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Coffee and Science

So with all the sciency stuff going on like discovering gravitational waves in the space time continuum, I figured I circulate some science myself. No, I am not a scientist. I have stated in previous posts, that I am value based (if it adds value, great; if it doesn’t, dump it). So this is how I classify science in coffee:

Hard science: This is when we are talking about TDS, refractometers, Maillard reactions and such. It’s all the nitty gritty numbers of coffee.

Soft science: yes, I know this is a dated term and no one uses it anymore, but it still applies. This is where I would bucket all of the experiential factors. How the environment affects the person tasting the coffee. How everyone tastes things differently. These are all difficult to put a numeric value to, but it is equally real to numbers.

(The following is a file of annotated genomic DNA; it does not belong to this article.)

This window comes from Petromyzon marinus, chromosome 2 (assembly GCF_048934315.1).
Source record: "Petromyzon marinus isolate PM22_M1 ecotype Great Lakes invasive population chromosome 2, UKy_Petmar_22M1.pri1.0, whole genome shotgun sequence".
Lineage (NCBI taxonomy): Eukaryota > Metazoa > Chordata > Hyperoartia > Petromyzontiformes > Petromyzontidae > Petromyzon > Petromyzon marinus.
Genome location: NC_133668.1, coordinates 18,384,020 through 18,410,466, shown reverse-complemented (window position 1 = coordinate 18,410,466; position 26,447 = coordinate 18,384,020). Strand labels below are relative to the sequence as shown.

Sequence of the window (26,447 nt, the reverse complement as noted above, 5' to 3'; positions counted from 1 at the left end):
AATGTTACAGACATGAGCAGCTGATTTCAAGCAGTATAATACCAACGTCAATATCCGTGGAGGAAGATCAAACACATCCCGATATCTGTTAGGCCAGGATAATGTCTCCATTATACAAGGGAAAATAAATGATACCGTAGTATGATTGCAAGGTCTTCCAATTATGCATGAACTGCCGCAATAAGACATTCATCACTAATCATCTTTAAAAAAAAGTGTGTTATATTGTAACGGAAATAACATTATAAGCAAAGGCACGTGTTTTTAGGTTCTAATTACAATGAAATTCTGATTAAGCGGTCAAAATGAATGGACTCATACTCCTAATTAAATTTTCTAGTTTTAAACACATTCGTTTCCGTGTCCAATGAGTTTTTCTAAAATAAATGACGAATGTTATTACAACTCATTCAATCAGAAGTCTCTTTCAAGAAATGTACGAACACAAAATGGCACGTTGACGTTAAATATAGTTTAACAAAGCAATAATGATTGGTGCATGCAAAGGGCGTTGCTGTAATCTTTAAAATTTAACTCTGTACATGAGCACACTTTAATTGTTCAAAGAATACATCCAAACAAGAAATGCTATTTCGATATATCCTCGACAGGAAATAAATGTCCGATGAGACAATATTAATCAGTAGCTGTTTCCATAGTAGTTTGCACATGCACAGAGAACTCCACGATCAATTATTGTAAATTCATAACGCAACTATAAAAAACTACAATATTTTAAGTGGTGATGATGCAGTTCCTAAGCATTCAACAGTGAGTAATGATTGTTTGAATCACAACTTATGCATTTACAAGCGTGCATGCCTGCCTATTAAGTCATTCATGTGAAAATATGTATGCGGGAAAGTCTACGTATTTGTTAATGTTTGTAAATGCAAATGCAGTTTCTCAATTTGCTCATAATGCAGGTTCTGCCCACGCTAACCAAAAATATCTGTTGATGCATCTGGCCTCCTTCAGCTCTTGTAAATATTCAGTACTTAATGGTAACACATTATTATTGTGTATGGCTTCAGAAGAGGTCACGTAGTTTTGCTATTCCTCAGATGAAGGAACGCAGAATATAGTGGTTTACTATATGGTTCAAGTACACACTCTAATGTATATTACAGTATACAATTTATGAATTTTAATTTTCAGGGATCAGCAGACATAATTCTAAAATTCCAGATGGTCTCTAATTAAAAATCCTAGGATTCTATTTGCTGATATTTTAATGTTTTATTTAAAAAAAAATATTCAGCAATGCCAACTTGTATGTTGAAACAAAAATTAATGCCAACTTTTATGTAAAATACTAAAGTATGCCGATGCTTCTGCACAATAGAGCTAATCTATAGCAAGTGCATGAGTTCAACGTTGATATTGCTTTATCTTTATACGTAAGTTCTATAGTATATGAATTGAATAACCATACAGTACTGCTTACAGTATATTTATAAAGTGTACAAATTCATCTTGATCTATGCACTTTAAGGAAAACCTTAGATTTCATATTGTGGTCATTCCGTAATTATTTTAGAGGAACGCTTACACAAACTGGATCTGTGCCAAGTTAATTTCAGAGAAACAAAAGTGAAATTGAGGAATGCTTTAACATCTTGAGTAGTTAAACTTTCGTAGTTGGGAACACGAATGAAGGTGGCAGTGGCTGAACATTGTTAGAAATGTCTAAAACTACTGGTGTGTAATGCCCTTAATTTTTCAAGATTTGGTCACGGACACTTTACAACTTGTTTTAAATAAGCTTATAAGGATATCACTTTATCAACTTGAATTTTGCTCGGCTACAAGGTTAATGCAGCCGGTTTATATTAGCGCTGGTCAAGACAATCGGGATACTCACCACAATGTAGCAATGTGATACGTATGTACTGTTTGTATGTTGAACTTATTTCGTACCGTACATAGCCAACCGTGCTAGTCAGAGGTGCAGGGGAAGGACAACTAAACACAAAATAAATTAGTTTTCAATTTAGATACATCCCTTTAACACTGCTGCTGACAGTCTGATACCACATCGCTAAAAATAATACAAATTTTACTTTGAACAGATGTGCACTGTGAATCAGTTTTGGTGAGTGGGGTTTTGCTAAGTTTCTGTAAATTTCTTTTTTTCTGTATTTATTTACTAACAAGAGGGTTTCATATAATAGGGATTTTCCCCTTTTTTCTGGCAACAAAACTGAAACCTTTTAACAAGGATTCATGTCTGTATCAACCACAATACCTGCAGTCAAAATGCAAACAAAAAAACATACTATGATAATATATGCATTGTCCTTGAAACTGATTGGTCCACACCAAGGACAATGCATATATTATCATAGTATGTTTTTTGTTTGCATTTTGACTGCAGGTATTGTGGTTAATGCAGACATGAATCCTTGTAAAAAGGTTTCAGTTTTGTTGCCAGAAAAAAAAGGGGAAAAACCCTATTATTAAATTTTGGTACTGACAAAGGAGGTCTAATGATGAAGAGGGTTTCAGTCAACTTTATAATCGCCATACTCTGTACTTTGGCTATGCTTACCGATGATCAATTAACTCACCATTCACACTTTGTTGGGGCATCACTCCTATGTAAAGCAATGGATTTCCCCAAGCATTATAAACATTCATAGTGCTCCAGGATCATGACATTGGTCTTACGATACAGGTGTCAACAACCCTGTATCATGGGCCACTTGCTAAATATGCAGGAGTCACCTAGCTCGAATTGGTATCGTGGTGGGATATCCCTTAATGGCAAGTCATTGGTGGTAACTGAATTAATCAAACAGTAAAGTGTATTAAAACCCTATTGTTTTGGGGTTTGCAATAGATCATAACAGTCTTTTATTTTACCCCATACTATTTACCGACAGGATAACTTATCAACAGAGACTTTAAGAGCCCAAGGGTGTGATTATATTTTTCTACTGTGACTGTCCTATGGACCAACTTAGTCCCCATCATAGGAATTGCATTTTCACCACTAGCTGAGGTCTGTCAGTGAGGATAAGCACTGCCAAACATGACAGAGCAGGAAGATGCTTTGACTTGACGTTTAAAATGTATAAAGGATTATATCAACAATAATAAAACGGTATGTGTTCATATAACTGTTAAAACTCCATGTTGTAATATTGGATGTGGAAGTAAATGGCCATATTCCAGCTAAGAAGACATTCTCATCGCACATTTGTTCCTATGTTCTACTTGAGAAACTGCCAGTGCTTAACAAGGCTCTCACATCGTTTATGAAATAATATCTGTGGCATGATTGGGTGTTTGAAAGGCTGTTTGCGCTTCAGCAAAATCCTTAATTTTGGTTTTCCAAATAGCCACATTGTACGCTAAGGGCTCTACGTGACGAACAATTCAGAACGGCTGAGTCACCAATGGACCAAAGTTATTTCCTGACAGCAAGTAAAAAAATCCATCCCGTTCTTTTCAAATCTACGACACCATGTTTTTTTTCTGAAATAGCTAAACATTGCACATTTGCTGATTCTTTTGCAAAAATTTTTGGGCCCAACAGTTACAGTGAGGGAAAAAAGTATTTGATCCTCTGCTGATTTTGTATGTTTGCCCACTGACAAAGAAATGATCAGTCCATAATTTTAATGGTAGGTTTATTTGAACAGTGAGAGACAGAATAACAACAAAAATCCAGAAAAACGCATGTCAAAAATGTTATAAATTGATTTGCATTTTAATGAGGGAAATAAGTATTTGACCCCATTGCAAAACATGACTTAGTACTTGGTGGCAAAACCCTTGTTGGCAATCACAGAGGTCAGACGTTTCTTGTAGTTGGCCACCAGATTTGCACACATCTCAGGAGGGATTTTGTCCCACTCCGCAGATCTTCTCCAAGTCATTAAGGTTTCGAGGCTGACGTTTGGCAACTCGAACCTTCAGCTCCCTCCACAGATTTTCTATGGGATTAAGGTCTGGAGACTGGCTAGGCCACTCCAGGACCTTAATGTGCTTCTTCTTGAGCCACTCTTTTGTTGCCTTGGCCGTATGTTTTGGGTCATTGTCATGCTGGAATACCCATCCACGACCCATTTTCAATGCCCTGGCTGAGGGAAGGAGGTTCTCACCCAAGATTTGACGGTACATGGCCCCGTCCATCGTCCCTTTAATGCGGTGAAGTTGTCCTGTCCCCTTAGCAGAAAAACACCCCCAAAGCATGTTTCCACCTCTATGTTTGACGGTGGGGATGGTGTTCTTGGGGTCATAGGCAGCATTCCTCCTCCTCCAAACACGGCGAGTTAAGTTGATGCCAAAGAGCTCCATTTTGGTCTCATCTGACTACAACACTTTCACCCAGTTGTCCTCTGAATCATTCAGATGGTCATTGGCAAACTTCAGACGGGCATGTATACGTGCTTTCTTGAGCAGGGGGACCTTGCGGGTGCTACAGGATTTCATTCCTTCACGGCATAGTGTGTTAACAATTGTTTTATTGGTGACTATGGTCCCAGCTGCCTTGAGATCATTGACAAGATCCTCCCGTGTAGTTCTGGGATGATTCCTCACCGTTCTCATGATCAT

I read the title of this article and, like I’m sure a lot of people did, thought it was silly, so I clicked on it.

After reading through it, it made a lot more sense. Our environment greatly affects how we experience specific things. Think of it this way: if your shop is crazy, loud, abstract art on the wall, you will immediately determine if you like this environment or not. Depending on what you decide, it will color every experience within. Same thing if you walk in and its super mellow, dim lighting and everyone is wearing turtle-necks. You might say the coffee is good, but a bit too stuck-up (yes, I do hear this). Coffee can’t be stuck-up. The environment can be stuck-up and that colors the experience.

I have not yet done the test to see if it affects my actual taste, but I imagine it would. We humans are very prone to suggestion. That is why I harp on baristas. A good barista can make an cup of coffee actually taste better (and create more value) if they take the time to talk to people.

Try it out and let me know what you find.

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